ATLANTA — Steph Curry pump-fakes, pivots and shoots. He dekes, ducks, elevates. He slides, jab-steps, fires. Again and again, the ball leaves his fingertips, and, after an impossible hang time, choks through the net.
Curry’s face is blank, his eyes distant. He might as well be in an empty gym. But he’s not — he’s running through his shot sequence in front of hundreds, maybe even thousands of fans at State Farm Arena more than an hour before tipoff Monday night.
Steph Curry, decent at basketball pic.twitter.com/xUYFioJEsP
— Jay Busbee (@jaybusbee) December 3, 2018
It’s the same scene, night after night, city after city. The Warriors — currently in the middle of their longest road trip of the season, a five-gamer — enter a visiting gym that sounds an awful lot like Oracle Arena. Over the last four years, they’ve played 176 road games, and in 127 of those, they’ve walked off the court as victors, conquering not just the other team but its fanbase as well.
“It gives you an extra boost of adrenaline and energy,” Warriors head coach Steve Kerr said, “when [you’re on the road and] there’s still a buzz and a support for your own team.”
The Warriors get those kinds of boosts an awful lot these days.
What happens when the Warriors come to town
The Warriors are a sleek machine, as adept at generating storylines as baskets. On this night, a routine December game in Atlanta, Golden State’s lone visit to Atlanta will spur half a dozen different stories: Kerr on the comparisons between Curry and Trae Young; Curry running out of patience with those comparisons; Kevin Durant getting trolled by Atlanta fans; KD giving it right back to other fans; and Klay Thompson dismissing comparisons between the Warriors and the Hawks. Oh yeah, and there was a game too, a runaway 128-111 Warriors rout.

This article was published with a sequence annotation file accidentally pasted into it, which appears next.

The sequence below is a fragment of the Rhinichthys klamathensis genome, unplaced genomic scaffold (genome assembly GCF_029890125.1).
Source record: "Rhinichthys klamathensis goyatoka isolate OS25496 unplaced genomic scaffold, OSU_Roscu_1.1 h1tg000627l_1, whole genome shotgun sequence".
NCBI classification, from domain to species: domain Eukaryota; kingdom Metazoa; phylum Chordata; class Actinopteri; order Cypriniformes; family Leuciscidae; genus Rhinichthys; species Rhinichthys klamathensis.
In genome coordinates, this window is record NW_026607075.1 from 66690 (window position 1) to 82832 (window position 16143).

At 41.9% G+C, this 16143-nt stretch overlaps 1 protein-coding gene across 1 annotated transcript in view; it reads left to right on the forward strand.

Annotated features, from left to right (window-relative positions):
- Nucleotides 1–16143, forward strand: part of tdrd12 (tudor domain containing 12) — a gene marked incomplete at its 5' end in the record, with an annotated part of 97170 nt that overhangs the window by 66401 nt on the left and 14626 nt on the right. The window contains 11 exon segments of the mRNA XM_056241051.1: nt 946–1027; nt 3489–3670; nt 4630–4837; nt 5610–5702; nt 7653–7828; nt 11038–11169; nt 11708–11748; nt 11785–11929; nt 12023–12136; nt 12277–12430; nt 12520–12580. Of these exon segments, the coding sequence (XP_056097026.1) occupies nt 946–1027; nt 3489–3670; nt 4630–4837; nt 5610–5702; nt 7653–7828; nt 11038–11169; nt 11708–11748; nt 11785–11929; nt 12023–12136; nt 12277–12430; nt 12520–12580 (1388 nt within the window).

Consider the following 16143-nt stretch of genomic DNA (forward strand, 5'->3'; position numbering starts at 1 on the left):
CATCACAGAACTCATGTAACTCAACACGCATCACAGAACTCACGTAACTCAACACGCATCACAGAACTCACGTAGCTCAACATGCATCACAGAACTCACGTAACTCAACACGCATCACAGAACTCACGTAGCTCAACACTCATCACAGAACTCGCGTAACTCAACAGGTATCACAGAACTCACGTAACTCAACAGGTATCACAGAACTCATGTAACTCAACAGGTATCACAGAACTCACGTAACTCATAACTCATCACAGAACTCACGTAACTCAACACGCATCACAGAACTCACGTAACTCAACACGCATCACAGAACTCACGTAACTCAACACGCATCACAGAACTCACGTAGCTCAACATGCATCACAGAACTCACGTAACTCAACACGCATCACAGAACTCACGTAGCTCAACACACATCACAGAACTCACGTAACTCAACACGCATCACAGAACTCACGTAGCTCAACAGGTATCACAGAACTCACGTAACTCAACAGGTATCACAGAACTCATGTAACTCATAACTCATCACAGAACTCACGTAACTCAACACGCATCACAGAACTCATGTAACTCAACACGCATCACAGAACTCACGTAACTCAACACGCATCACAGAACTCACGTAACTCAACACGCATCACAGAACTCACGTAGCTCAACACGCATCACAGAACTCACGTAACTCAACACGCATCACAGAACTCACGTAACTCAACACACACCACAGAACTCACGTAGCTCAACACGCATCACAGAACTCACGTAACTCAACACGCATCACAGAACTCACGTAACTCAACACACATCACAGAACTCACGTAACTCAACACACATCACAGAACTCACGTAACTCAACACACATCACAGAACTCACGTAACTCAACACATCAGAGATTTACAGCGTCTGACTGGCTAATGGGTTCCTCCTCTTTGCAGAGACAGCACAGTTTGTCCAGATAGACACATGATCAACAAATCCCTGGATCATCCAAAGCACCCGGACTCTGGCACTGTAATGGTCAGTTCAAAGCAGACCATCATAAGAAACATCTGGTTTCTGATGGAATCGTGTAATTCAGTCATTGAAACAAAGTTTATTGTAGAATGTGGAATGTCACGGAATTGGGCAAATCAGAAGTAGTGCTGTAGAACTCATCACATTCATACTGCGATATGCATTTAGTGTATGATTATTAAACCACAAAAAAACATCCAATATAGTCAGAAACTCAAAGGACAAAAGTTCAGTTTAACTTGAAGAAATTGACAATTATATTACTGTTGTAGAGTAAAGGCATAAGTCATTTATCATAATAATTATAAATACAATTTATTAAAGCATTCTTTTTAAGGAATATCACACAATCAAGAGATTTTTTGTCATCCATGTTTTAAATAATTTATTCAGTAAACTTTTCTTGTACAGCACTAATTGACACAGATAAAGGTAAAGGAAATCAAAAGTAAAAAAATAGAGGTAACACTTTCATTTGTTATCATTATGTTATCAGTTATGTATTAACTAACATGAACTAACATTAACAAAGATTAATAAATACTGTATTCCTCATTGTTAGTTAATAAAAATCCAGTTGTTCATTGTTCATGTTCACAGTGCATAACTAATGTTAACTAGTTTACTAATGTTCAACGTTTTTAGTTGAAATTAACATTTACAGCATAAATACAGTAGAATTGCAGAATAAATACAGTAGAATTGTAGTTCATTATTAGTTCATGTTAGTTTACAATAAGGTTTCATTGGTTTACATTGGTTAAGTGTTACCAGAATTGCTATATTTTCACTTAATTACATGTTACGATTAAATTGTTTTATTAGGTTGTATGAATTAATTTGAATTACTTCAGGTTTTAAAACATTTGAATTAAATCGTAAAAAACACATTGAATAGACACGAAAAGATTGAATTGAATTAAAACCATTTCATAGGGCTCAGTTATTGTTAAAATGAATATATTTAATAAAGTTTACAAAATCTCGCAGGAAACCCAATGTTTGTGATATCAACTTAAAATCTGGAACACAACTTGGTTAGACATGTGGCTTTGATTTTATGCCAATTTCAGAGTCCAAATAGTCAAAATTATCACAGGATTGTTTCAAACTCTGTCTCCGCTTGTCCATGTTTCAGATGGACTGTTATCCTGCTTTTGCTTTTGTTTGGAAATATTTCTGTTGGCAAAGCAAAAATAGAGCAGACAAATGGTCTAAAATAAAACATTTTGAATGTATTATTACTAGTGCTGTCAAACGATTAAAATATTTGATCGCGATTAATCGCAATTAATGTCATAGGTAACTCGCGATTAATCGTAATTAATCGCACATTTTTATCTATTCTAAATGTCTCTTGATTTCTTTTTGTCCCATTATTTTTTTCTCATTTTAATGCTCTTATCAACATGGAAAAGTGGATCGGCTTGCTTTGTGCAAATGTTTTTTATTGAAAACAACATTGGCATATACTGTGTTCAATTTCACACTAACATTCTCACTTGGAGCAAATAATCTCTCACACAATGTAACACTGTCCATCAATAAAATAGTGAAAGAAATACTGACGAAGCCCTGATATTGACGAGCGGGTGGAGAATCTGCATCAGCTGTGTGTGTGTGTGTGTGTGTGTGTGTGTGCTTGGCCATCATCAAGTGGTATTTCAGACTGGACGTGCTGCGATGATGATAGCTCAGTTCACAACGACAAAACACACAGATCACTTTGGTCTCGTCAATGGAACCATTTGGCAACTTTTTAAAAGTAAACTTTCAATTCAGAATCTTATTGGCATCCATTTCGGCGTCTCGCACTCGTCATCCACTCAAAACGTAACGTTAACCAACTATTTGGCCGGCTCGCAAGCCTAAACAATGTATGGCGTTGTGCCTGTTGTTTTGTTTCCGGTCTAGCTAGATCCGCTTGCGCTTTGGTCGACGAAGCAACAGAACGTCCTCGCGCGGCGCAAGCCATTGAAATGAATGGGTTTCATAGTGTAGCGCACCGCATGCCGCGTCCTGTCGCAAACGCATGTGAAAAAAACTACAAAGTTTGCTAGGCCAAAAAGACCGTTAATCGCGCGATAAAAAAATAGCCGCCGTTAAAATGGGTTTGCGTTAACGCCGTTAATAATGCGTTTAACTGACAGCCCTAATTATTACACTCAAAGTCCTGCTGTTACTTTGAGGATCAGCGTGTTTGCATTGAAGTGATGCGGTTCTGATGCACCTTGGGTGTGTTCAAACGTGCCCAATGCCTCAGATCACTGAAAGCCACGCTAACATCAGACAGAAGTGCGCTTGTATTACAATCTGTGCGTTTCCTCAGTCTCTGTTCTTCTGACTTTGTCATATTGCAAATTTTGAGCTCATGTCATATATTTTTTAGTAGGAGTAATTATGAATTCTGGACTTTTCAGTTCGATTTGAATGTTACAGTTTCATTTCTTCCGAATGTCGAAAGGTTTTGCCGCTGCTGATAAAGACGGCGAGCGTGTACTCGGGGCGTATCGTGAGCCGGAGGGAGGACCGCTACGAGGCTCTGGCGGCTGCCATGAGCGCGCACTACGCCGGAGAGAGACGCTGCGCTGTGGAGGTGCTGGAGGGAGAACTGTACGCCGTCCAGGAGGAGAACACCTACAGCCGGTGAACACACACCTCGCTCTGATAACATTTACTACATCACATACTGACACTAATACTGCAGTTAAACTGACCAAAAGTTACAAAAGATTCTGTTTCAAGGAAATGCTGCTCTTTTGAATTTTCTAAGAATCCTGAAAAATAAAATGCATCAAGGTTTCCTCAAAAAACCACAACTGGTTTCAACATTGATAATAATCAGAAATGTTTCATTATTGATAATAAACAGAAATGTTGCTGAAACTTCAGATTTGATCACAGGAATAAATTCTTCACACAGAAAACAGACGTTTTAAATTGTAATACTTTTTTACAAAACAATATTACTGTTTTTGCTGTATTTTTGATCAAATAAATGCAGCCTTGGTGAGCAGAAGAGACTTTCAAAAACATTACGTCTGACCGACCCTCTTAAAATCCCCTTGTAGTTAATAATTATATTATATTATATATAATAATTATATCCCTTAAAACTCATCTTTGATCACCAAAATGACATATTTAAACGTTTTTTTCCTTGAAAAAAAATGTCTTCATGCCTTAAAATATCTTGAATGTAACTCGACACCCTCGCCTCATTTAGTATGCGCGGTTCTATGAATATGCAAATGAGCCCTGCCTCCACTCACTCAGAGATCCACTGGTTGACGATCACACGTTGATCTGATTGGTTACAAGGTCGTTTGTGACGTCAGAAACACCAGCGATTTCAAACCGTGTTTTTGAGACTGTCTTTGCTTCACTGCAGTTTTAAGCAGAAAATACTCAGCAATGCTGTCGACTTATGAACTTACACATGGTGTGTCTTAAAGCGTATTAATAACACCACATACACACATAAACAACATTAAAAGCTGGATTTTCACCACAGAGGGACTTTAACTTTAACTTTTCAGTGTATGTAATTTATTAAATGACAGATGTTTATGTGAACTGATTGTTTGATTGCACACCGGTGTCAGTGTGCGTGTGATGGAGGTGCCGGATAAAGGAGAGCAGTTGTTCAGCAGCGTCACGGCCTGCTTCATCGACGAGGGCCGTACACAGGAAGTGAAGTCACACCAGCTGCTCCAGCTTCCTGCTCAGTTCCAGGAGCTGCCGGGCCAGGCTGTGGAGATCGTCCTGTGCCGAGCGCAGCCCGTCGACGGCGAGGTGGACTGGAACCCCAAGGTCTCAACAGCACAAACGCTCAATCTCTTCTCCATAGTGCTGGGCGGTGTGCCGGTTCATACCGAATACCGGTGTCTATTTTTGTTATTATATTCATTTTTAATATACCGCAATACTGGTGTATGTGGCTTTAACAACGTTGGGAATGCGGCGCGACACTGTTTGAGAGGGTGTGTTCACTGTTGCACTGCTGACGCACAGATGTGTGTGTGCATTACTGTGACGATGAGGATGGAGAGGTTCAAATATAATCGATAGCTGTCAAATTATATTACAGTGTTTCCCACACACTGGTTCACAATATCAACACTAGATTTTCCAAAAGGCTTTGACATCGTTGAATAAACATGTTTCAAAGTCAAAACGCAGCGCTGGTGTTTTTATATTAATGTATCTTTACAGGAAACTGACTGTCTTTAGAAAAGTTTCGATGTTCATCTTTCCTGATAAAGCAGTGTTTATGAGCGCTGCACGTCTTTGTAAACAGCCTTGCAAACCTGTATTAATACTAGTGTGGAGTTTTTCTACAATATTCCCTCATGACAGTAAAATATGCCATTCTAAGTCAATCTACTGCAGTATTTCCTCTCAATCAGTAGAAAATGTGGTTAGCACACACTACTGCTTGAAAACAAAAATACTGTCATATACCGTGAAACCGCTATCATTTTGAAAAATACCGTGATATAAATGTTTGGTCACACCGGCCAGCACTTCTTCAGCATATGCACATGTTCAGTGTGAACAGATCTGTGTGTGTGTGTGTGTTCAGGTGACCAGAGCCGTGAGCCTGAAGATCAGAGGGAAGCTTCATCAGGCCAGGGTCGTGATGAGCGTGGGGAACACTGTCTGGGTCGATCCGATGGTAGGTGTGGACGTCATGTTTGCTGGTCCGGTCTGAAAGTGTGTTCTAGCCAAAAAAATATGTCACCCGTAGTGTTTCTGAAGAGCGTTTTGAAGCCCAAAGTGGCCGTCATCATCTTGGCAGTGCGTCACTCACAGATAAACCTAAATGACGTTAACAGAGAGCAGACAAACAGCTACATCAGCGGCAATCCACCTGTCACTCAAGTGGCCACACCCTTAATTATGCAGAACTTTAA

When the Warriors arrive in your town, then it’s not just a game, it’s an experience. Ticket prices jump when Golden State comes to town — the lowest get-in-the-door tickets for the Warriors on this night are $54, compared with single digits when most other teams arrive in Atlanta. Courtside, everyone from Quavo to Chris Tucker to Falcons running back Devonta Freeman wants to see and be seen at the Warriors game.
Atlanta’s always been a friendly town for visiting teams, both because of the transient population and the bandwagoning tendencies of fans sick of the local teams’ futility. Atlanta still holds the record for attendance at a regular-season NBA game: 62,046, set when the Hawks played the Bulls in the Georgia Dome on Michael Jordan’s last season in Chicago.
“This reminds me a lot of playing with the Bulls,” said Kerr, who played 22 minutes in that Dome game. “Back then, we saw a lot of red 23 jerseys, and now we see a ton of blue 30 and 35 jerseys.”
He’s not kidding. Throughout the arena, both adults and kids — so, so many kids — are sporting W’s gear. They shout Steph’s name as he shoots, they position themselves so that they can get selfies with him firing away right behind them. Fans line the entire half of the court where Curry is working out; the house is more packed for this shooting session than it’s been in quite a few Hawks games of recent years.
You know this anecdotally, but the numbers bear it out: Golden State draws really, really, really well on the road. Back in 2011-12, the last year the team didn’t make the playoffs, the Warriors ranked 25th in percentage of seats filled on the road. The next year: 12th. In 2013-14, coming off just their second playoff appearance in 20 years, they moved up to seventh.
Then came the championship years. In 2014-15, the year of their first title, they ranked second only to Cleveland. The next year, the Warriors sold out 100.5 percent of capacity for every single road game, a mark only eclipsed that year by Kobe Bryant’s retirement tour. In 2016-17, Golden State reigned supreme, again selling out every single seat. And last year, while again ranking as the league’s top draw, the Warriors played to an average of only 76 open seats every single night.